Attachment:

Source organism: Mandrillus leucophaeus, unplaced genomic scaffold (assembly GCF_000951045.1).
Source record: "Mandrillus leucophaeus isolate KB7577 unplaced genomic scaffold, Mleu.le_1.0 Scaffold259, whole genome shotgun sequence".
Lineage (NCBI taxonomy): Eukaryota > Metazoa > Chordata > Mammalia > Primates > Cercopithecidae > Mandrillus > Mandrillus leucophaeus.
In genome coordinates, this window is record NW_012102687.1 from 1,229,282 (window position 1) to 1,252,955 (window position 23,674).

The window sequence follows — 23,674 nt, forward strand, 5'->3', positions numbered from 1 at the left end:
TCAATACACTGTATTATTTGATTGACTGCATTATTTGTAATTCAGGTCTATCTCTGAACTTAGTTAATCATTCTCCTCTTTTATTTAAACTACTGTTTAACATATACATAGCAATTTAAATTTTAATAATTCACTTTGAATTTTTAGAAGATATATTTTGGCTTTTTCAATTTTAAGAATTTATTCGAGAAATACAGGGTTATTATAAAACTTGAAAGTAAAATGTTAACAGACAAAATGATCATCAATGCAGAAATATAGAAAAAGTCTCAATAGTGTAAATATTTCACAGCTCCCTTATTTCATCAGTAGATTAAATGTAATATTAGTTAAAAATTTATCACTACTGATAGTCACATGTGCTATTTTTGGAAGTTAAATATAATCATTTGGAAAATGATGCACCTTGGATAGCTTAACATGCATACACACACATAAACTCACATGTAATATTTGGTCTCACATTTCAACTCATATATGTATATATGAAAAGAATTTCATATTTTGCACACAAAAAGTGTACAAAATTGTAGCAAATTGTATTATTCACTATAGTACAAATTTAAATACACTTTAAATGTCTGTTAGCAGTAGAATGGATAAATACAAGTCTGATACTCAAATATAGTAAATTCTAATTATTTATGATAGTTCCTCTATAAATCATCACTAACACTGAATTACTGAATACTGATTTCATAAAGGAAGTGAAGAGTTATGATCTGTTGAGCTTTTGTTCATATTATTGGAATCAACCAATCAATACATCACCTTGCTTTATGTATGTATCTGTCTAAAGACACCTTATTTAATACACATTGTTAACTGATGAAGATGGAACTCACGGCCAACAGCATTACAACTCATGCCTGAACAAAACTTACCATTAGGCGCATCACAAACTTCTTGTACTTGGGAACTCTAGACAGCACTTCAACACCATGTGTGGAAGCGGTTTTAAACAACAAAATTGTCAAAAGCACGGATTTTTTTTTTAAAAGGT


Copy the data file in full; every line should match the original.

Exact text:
Source organism: Mandrillus leucophaeus, unplaced genomic scaffold (assembly GCF_000951045.1).
Source record: "Mandrillus leucophaeus isolate KB7577 unplaced genomic scaffold, Mleu.le_1.0 Scaffold259, whole genome shotgun sequence".
Lineage (NCBI taxonomy): Eukaryota > Metazoa > Chordata > Mammalia > Primates > Cercopithecidae > Mandrillus > Mandrillus leucophaeus.
In genome coordinates, this window is record NW_012102687.1 from 1,229,282 (window position 1) to 1,252,955 (window position 23,674).

The window sequence follows — 23,674 nt, forward strand, 5'->3', positions numbered from 1 at the left end:
TCAATACACTGTATTATTTGATTGACTGCATTATTTGTAATTCAGGTCTATCTCTGAACTTAGTTAATCATTCTCCTCTTTTATTTAAACTACTGTTTAACATATACATAGCAATTTAAATTTTAATAATTCACTTTGAATTTTTAGAAGATATATTTTGGCTTTTTCAATTTTAAGAATTTATTCGAGAAATACAGGGTTATTATAAAACTTGAAAGTAAAATGTTAACAGACAAAATGATCATCAATGCAGAAATATAGAAAAAGTCTCAATAGTGTAAATATTTCACAGCTCCCTTATTTCATCAGTAGATTAAATGTAATATTAGTTAAAAATTTATCACTACTGATAGTCACATGTGCTATTTTTGGAAGTTAAATATAATCATTTGGAAAATGATGCACCTTGGATAGCTTAACATGCATACACACACATAAACTCACATGTAATATTTGGTCTCACATTTCAACTCATATATGTATATATGAAAAGAATTTCATATTTTGCACACAAAAAGTGTACAAAATTGTAGCAAATTGTATTATTCACTATAGTACAAATTTAAATACACTTTAAATGTCTGTTAGCAGTAGAATGGATAAATACAAGTCTGATACTCAAATATAGTAAATTCTAATTATTTATGATAGTTCCTCTATAAATCATCACTAACACTGAATTACTGAATACTGATTTCATAAAGGAAGTGAAGAGTTATGATCTGTTGAGCTTTTGTTCATATTATTGGAATCAACCAATCAATACATCACCTTGCTTTATGTATGTATCTGTCTAAAGACACCTTATTTAATACACATTGTTAACTGATGAAGATGGAACTCACGGCCAACAGCATTACAACTCATGCCTGAACAAAACTTACCATTAGGCGCATCACAAACTTCTTGTACTTGGGAACTCTAGACAGCACTTCAACACCATGTGTGGAAGCGGTTTTAAACAACAAAATTGTCAAAAGCACGGATTTTTTTTTTAAAAGGT